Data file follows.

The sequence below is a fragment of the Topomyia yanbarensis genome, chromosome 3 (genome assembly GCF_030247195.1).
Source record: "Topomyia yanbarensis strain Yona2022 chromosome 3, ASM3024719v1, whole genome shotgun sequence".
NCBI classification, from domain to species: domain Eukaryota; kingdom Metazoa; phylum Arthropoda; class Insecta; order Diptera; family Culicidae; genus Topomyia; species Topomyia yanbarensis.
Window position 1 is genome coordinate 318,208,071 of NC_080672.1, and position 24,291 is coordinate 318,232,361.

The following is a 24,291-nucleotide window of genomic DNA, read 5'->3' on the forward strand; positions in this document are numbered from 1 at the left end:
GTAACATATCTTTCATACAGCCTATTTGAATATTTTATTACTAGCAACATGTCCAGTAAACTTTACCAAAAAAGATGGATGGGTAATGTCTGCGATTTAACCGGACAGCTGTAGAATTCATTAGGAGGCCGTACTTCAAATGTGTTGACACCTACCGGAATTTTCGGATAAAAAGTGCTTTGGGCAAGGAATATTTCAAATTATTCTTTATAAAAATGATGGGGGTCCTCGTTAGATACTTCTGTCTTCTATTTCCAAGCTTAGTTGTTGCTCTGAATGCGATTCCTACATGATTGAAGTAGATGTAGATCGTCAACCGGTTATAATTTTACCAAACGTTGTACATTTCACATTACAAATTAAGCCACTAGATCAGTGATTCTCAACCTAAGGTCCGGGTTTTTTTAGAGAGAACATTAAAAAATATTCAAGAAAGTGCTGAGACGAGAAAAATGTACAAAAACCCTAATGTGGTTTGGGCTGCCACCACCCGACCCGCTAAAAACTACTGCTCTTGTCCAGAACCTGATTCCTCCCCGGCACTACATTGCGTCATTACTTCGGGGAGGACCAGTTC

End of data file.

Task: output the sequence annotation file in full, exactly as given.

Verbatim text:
The sequence below is a fragment of the Topomyia yanbarensis genome, chromosome 3 (genome assembly GCF_030247195.1).
Source record: "Topomyia yanbarensis strain Yona2022 chromosome 3, ASM3024719v1, whole genome shotgun sequence".
NCBI classification, from domain to species: domain Eukaryota; kingdom Metazoa; phylum Arthropoda; class Insecta; order Diptera; family Culicidae; genus Topomyia; species Topomyia yanbarensis.
Window position 1 is genome coordinate 318,208,071 of NC_080672.1, and position 24,291 is coordinate 318,232,361.

The following is a 24,291-nucleotide window of genomic DNA, read 5'->3' on the forward strand; positions in this document are numbered from 1 at the left end:
GTAACATATCTTTCATACAGCCTATTTGAATATTTTATTACTAGCAACATGTCCAGTAAACTTTACCAAAAAAGATGGATGGGTAATGTCTGCGATTTAACCGGACAGCTGTAGAATTCATTAGGAGGCCGTACTTCAAATGTGTTGACACCTACCGGAATTTTCGGATAAAAAGTGCTTTGGGCAAGGAATATTTCAAATTATTCTTTATAAAAATGATGGGGGTCCTCGTTAGATACTTCTGTCTTCTATTTCCAAGCTTAGTTGTTGCTCTGAATGCGATTCCTACATGATTGAAGTAGATGTAGATCGTCAACCGGTTATAATTTTACCAAACGTTGTACATTTCACATTACAAATTAAGCCACTAGATCAGTGATTCTCAACCTAAGGTCCGGGTTTTTTTAGAGAGAACATTAAAAAATATTCAAGAAAGTGCTGAGACGAGAAAAATGTACAAAAACCCTAATGTGGTTTGGGCTGCCACCACCCGACCCGCTAAAAACTACTGCTCTTGTCCAGAACCTGATTCCTCCCCGGCACTACATTGCGTCATTACTTCGGGGAGGACCAGTTC